Every writer knows that while there are the blessed moments where words seem to pour forth in a magical river, sometimes the act of writing is like pulling teeth. Actually, pulling teeth sounds a lot easier than attempting to write when you’re blocked. The following approaches to getting unstuck could prove extremely helpful—I know they’ve helped me.
Scribbling at Sea
By Lesley Middleton
firstwriter.com – Monday May 29, 2017
Successful author, Diane Janes is interviewed by novice writer, Lesley Middleton
Most people boarding a cruise ship are looking forward to sightseeing, socialising and, perhaps most of all, relaxing on deck soaking up the sun. Not author Diane Janes though – at least not whilst she's on board as a guest speaker. When she's not enthralling passengers with talks about famous authors and real-life crime mysteries, she uses her time on the ship to write her own books. There are few interruptions and plenty of food and drink readily available so maybe more writers should follow her example.
As a novice writer, I was thrilled to meet Diane on a recent cruise on P&O's Oriana. Diane is generous in her encouragement to new writers. She will happily chat to cruise passengers with ambitions to see themselves in print and has tutored several courses for would-be authors, despite never having had any ambitions to become a teacher. She very graciously agreed to being interviewed by me.
20 Writing Prompts To Jumpstart Your Summer Writing
bustle.com – Monday May 29, 2017
Summer is prime time for creative writing. With school on break and the sun shining, it's the perfect opportunity to get outside and put pen to paper. Maybe this summer you can finally buckle down on a big project, or perhaps you want to take it easy with some fun experiments.
When I was in school, I would always kick off every summer vacation by heading to my favorite coffee shop for a blissful night of writing for me. Summer means you can really have some freedom with your writing. This summer, challenge yourself not to hold anything back.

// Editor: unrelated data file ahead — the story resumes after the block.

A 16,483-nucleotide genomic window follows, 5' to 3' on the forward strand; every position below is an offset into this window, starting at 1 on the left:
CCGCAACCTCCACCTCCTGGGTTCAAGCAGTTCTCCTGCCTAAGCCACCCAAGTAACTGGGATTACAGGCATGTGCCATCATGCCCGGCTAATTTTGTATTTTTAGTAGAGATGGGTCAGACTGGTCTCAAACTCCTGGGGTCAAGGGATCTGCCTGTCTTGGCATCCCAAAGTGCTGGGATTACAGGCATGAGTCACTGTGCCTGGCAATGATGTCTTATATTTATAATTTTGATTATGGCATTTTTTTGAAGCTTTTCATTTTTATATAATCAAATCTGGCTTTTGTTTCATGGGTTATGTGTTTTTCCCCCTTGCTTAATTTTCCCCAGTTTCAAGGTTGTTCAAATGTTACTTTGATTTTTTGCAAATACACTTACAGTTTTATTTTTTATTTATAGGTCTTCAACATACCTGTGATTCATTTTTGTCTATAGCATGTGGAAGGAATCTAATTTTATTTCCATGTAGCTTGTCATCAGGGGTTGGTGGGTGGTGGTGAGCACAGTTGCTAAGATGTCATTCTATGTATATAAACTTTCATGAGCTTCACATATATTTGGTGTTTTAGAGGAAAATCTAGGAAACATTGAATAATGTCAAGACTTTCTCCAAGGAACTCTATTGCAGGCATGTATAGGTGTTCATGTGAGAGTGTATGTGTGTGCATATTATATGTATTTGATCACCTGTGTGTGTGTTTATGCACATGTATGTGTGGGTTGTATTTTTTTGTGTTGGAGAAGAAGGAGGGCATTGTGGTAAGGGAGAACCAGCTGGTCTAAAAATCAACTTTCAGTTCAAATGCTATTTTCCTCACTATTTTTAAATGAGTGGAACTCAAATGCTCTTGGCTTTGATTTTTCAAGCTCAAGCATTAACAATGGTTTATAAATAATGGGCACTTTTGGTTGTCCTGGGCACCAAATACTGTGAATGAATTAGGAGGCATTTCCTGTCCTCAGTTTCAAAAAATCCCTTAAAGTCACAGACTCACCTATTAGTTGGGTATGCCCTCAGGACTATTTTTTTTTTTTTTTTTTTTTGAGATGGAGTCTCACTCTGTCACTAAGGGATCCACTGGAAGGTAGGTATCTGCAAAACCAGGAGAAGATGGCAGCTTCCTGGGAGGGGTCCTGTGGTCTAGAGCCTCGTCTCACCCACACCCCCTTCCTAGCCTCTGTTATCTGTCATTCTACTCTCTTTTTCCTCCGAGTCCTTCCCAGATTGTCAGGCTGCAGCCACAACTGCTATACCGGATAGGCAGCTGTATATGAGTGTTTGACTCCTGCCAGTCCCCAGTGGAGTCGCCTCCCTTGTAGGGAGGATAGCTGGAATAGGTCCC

But even as exciting as summer writing is, I know that sometimes writing can seem impossible. We all have those days when nothing can come out. With hope, these writing prompts will get your pen moving and spark some ideas for your summer projects. And remember, just getting something (anything!) down on the page is already a huge accomplishment.
Poetry? Short stories? Maybe even a novel? No matter what kind of writing you prefer to do, these writing prompts are sure to get your creative juices flowing. Of course, feel free to adapt them in whatever way best springboards your creativity. Happy writing!
How Eleanor Oliphant changed a writer's life, and set the publishing world ablaze: an interview with Gail Honeyman
heraldscotland.com – Saturday May 27, 2017
GAIL Honeyman shakes her head, as if to shrug off the shades of a dazzling but unbelievable dream.
We are meeting in a cafe bar in the west end of Glasgow, where her debut novel, the source of that sense of slight but delighted bewilderment, is also largely set. Her book is entitled Eleanor Oliphant is Completely Fine. It is a moving, funny, and by the end, devastating novel, and also a rare thing: a debut novel from Scotland which pitched the literary world into a kind of delirium. Ms Honeyman, 45, wrote the novel while she worked at Glasgow University - she created it, as many aspiring writers do, in snatched parcels of precious time - in the morning, in the evening, on holiday. But when it was complete, and in the hands of her agent, it ignited the publishing world. "It was a massive shock," she says.